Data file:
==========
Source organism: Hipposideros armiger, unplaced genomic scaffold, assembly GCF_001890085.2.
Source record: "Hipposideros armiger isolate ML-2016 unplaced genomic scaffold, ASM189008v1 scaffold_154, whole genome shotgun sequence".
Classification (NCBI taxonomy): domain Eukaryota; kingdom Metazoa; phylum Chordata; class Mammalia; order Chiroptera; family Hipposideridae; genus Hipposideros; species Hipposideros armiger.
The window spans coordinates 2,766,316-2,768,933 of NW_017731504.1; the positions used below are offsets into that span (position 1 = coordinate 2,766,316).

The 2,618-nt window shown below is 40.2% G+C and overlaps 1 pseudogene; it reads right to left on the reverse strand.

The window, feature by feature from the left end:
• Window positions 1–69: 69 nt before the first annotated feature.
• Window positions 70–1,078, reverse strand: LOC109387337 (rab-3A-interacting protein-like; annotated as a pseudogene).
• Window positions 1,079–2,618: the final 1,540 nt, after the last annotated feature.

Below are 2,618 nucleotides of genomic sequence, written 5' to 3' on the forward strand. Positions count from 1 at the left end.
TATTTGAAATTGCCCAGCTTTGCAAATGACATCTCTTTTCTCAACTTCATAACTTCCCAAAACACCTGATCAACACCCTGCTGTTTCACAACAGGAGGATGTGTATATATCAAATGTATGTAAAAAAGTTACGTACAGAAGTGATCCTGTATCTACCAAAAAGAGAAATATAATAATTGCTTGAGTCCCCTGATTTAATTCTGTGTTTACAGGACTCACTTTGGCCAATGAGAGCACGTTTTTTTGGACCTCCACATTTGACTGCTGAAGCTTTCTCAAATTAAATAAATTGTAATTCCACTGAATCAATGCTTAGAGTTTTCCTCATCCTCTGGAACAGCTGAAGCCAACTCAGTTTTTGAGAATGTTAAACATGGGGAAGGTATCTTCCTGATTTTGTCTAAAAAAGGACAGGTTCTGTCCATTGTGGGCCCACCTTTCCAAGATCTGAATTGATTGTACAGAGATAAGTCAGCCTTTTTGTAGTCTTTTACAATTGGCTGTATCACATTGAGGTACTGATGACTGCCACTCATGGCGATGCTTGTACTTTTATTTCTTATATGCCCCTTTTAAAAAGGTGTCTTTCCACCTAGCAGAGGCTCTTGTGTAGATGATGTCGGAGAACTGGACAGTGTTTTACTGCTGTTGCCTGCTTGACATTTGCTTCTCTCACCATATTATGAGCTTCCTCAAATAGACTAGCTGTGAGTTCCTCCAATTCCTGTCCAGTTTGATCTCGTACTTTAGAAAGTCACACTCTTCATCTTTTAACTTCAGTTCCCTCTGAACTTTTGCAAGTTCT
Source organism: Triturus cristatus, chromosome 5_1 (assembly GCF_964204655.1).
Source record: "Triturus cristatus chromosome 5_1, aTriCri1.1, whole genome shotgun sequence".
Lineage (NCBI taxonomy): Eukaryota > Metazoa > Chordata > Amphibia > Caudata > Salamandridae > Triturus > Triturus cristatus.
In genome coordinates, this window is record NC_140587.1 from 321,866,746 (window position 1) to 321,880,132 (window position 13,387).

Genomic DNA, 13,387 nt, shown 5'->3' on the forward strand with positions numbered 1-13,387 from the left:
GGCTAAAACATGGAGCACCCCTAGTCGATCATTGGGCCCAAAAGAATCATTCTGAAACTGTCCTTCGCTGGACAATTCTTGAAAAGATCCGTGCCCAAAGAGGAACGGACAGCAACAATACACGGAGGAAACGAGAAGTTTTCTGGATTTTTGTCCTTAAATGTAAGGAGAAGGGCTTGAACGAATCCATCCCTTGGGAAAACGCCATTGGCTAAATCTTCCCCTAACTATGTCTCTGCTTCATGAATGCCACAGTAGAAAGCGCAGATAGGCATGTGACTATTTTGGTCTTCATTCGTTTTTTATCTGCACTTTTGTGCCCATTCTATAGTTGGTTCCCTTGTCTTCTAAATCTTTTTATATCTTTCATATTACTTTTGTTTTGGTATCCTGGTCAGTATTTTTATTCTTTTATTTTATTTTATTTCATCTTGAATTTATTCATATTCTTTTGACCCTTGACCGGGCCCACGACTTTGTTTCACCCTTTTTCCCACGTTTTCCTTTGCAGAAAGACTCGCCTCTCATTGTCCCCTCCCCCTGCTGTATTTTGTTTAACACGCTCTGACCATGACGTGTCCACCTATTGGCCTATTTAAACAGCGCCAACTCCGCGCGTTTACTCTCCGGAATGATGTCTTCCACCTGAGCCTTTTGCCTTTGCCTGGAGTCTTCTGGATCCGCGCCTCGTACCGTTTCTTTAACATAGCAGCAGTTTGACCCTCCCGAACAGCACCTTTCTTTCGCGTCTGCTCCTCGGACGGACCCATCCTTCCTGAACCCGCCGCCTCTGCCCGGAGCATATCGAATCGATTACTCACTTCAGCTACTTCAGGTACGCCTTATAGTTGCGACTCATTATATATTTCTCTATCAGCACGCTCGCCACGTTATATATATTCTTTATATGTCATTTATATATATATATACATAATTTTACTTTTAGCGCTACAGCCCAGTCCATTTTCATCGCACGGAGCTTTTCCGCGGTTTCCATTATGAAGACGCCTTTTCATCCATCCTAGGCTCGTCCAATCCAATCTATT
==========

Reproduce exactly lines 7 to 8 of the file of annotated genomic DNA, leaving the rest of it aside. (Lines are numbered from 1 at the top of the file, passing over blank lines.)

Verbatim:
• Window positions 1–69: 69 nt before the first annotated feature.
• Window positions 70–1,078, reverse strand: LOC109387337 (rab-3A-interacting protein-like; annotated as a pseudogene).